I also got involved in a cool game design workshops/jams initiative. Something I never had enough time for, when I was working in the office. It’s fantastic for getting those creative juices flowing and boosting your morale. I intend to write more about it soon, as the idea really deserves a full article.



Future Projects:


Having the artist and the musician idle, we also started thinking about our future projects.


We’ve had a wonderful brainstorming session with Gracjana and her partner (always bring a non-developer to your brainstorming sessions if you can — it does wonders!), and have outlined the design for our next game.

It’s going to be another story-heavy fairytale adaptation, albeit with more traditional gameplay element than Cinders. I think it should appeal both to VN fans and our Magi audience. Not much more I can say about it, other than that I’m very excited about it. Gracjana is working on some concept art right now, so maybe we will have something to show soon.


A game developer friend is also considering doing a visual novel for us with a very interesting premise and art style. It’s all still very uncertain at this point, but I really hope it will work out. I think his idea is great and I love his art. Here’s a nice preliminary concept art for one of the characters:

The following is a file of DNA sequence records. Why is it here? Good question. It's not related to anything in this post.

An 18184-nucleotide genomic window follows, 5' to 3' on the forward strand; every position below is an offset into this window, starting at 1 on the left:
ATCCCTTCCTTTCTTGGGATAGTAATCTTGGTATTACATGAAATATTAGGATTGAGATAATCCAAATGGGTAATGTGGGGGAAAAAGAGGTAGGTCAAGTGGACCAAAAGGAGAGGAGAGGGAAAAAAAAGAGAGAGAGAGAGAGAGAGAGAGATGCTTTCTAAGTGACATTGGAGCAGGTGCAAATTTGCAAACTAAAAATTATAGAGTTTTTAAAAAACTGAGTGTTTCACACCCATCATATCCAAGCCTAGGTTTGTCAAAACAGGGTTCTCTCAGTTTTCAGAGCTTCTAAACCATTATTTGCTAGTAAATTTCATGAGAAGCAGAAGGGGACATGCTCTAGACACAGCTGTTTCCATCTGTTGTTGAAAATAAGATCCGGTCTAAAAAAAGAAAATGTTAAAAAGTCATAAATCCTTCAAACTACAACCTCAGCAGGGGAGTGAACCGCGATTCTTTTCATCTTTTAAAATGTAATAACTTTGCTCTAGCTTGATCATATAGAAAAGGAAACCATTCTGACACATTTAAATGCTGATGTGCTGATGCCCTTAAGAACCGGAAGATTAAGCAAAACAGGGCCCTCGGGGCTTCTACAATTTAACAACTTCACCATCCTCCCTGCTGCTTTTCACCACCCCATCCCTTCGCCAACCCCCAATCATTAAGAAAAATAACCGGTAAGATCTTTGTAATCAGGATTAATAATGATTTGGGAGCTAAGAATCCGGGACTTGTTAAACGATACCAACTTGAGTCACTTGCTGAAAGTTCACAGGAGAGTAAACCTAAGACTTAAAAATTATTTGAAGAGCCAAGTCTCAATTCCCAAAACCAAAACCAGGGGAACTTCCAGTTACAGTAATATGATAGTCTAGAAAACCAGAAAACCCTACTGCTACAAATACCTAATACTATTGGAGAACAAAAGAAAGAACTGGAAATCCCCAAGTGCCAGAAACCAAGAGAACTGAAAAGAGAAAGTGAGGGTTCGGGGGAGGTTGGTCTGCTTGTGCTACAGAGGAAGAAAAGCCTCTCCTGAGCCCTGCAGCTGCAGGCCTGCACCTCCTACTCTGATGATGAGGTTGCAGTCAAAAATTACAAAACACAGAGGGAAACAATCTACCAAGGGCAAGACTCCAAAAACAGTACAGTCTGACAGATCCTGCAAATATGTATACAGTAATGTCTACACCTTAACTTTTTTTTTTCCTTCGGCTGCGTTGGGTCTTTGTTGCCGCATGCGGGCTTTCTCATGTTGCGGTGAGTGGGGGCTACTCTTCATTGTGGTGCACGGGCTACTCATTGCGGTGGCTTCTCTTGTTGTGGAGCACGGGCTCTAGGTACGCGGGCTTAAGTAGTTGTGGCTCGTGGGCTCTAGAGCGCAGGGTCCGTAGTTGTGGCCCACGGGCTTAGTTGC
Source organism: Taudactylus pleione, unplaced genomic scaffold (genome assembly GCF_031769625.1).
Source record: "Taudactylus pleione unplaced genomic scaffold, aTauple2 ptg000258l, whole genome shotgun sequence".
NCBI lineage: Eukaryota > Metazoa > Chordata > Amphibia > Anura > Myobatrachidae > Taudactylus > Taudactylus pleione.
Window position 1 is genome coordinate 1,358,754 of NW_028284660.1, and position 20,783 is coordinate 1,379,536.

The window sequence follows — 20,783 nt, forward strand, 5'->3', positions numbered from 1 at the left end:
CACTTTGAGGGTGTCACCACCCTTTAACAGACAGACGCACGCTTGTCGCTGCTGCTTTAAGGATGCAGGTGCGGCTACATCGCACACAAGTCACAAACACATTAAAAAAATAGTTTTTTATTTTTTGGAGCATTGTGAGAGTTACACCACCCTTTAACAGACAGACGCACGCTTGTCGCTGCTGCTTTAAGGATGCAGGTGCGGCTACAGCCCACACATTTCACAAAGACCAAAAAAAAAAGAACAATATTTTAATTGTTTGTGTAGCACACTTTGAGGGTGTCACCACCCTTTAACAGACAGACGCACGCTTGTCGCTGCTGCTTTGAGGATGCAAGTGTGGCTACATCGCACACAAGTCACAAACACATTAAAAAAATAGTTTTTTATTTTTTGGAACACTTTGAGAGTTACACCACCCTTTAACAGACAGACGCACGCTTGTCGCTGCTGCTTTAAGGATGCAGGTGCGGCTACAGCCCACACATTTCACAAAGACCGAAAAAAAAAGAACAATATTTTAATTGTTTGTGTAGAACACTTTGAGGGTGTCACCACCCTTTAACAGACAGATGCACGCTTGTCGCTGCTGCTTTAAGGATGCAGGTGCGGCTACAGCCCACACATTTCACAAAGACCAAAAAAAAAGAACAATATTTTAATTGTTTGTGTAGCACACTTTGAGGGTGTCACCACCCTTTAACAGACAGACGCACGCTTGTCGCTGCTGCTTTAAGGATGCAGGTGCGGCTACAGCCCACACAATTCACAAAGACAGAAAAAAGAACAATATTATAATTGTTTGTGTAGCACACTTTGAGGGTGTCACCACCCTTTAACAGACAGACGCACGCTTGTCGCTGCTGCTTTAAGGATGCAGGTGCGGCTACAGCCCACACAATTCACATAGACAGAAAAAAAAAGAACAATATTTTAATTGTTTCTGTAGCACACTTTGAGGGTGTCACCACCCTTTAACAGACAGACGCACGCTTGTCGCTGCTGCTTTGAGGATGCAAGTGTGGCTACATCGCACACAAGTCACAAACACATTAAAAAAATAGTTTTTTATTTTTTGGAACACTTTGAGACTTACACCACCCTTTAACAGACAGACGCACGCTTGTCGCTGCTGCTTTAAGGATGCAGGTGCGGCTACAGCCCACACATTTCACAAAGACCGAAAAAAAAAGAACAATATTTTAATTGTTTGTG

Jessica... whoever she is...


Like it?



So yeah — we’re working hard, Cinders is steadily progressing, and while we’re experiencing some hardships, I firmly believe the future ahead of us is bright. The weekly blog should be back from now on, too.



  1. winterwolves wrote a comment on: October 13, 2011 at 10:20 pm

    Good luck! The first months/years are indeed the worse, so if you already like it now… is only going to be better 🙂

  2. TeeGee wrote a comment on: October 13, 2011 at 10:26 pm

    Yup :). As I said — I was prepared for this. I have enough game dev experience to know that projects never go as smoothly as we wish they would, and indie dev is extra tricky. In fact, I thought it’s going to be much worse ;).

  3. Igor Hardy wrote a comment on: October 13, 2011 at 10:48 pm

    I wish you best of luck! Your description of the way the player’s choice affect subtler aspects of the storyline sounds great and I bet this will be well worth the additional effort.